Could this be true? What is the real story?
And people who claim it was seem to be trying to obscure the fact that slavery was the central issue of the secession crisis in late 1860 and early 1861. Indeed, slavery had been the issue tearing the nation apart throughout the 1850s.
However, the Morrill Tariff was a controversial law. And it did outrage people in the American South, as well as businesspeople in Britain who traded with the southern states.
And it is true that the tariff was mentioned at times in secession debates held in the south just prior to the Civil War.
What Was the Morrill Tariff?
The Morrill Tariff was passed by the U.S. Congress and signed into law by President James Buchanan on March 2, 1861, two days before Buchanan left office and Abraham Lincoln was inaugurated. The new law made some significant changes in how duties were assessed on goods entering the country, and it also raised rates.
The new tariff had been written and sponsored by Justin Smith Morrill, a Congressman from Vermont. And it was widely believed that the new law favored industries based in the northeast and would penalize the southern states, which were more dependent on goods imported from Europe.
In general, southern states were opposed to the new tariff. And the Morrill Tariff was particularly unpopular in England, which imported cotton from the American South, and in turn exported goods to the U.S.
The idea of a tariff was actually nothing new. The United States government had first enacted a tariff in 1789, and a series of tariffs had been the law of the land throughout the early 19th century.
Was Abraham Lincoln Responsible for the Morrill Tariff?
The idea of a new protectionist tariff came up during the election campaign of 1860, and Abraham Lincoln, as the Republican candidate, did support the idea of a new tariff. And while the tariff was an important issue in some states, most notably Pennsylvania, it was not a major issue during the election.
And Lincoln did not even hold public office when the Morrill Tariff was passed by Congress and signed into law by President Buchanan. It is true that the law went into effect early in Lincoln's term, but claims that Lincoln created the law to penalize the South are quite a stretch.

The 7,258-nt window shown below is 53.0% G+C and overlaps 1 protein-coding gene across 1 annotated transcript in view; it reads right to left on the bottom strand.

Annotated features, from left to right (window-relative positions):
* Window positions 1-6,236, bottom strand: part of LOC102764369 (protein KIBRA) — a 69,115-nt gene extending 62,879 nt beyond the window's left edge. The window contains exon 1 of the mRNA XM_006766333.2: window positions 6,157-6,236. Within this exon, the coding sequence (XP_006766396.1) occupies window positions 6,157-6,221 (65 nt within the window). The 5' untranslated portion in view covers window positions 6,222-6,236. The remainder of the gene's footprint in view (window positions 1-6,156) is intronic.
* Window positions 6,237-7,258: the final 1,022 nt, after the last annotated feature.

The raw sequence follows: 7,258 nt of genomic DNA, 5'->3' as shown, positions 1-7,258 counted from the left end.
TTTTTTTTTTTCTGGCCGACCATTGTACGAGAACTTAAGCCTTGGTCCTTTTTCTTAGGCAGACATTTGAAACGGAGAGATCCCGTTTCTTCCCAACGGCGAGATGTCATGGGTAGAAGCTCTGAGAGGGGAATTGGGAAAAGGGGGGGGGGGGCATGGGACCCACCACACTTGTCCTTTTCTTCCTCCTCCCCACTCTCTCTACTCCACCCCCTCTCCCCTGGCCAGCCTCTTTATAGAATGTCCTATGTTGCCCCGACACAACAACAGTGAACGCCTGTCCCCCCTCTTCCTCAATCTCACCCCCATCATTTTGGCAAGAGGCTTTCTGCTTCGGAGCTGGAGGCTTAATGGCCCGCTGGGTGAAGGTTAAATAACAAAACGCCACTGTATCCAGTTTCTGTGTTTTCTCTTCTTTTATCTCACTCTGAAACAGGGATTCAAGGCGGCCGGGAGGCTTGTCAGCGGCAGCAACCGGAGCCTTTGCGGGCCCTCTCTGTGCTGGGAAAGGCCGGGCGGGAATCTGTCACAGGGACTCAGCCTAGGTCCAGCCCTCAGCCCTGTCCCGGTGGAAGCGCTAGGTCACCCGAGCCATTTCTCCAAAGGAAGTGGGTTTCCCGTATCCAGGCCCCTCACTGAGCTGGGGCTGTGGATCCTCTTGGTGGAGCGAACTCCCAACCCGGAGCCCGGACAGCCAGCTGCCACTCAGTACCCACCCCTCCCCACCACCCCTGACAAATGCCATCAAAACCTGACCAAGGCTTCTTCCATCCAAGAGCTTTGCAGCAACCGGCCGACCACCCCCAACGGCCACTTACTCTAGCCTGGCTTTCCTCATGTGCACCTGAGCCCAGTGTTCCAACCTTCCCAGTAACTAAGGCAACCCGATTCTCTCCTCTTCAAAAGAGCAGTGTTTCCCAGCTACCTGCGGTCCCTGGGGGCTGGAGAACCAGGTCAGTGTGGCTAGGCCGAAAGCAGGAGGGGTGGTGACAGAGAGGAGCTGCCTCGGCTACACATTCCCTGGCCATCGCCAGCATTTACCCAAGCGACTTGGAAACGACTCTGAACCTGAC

Was Fort Sumter a "Tax Collection Fort" Somehow Connected With the Morrill Tariff?
There is a historical myth circulating on the internet that Fort Sumter in Charleston Harbor was a "tax collection fort" and thus the first shots of the Civil War fired in April 1861 were somehow connected to the newly enacted Morrill Tariff.
First of all, Fort Sumter had nothing to do with "tax collection." The fort had been constructed for coastal defense following the War of 1812, a conflict which saw the city of Washington burned and Baltimore shelled by a British fleet.
And the conflict over Fort Sumter which culminated in April 1861 actually began the previous December, months before the Morrill Tariff became law.
The commander of the federal garrison in Charleston, feeling threatened by the secessionist fever overtaking the city, moved his troops to Fort Sumter on the day after Christmas 1860. Up to that point the fort was essentially deserted. It was certainly not a "tax collection fort."
Was the Morrill Tariff the Reason Southern States Seceded?
No, the secession crisis really began in late 1860, and was sparked by the election of Abraham Lincoln.
It is true that mentions of the "Morrill bill," as the tariff was known before it became law, appeared during the secession convention in Georgia in November 1860. But mentions of the proposed tariff law were a peripheral issue to the much larger issue of slavery and the election of Lincoln.
Seven of the states that would form the Confederacy seceded from the Union between December 1860 and February 1861, before the passage of the Morrill Tariff. Four more states would secede following the attack on Fort Sumter in April 1861.
While mentions of tariffs and taxation can be found within the various declarations of secession, it would be quite a stretch to say that the issue of tariffs, and specifically the Morrill Tariff, was the "real cause" of the Civil War.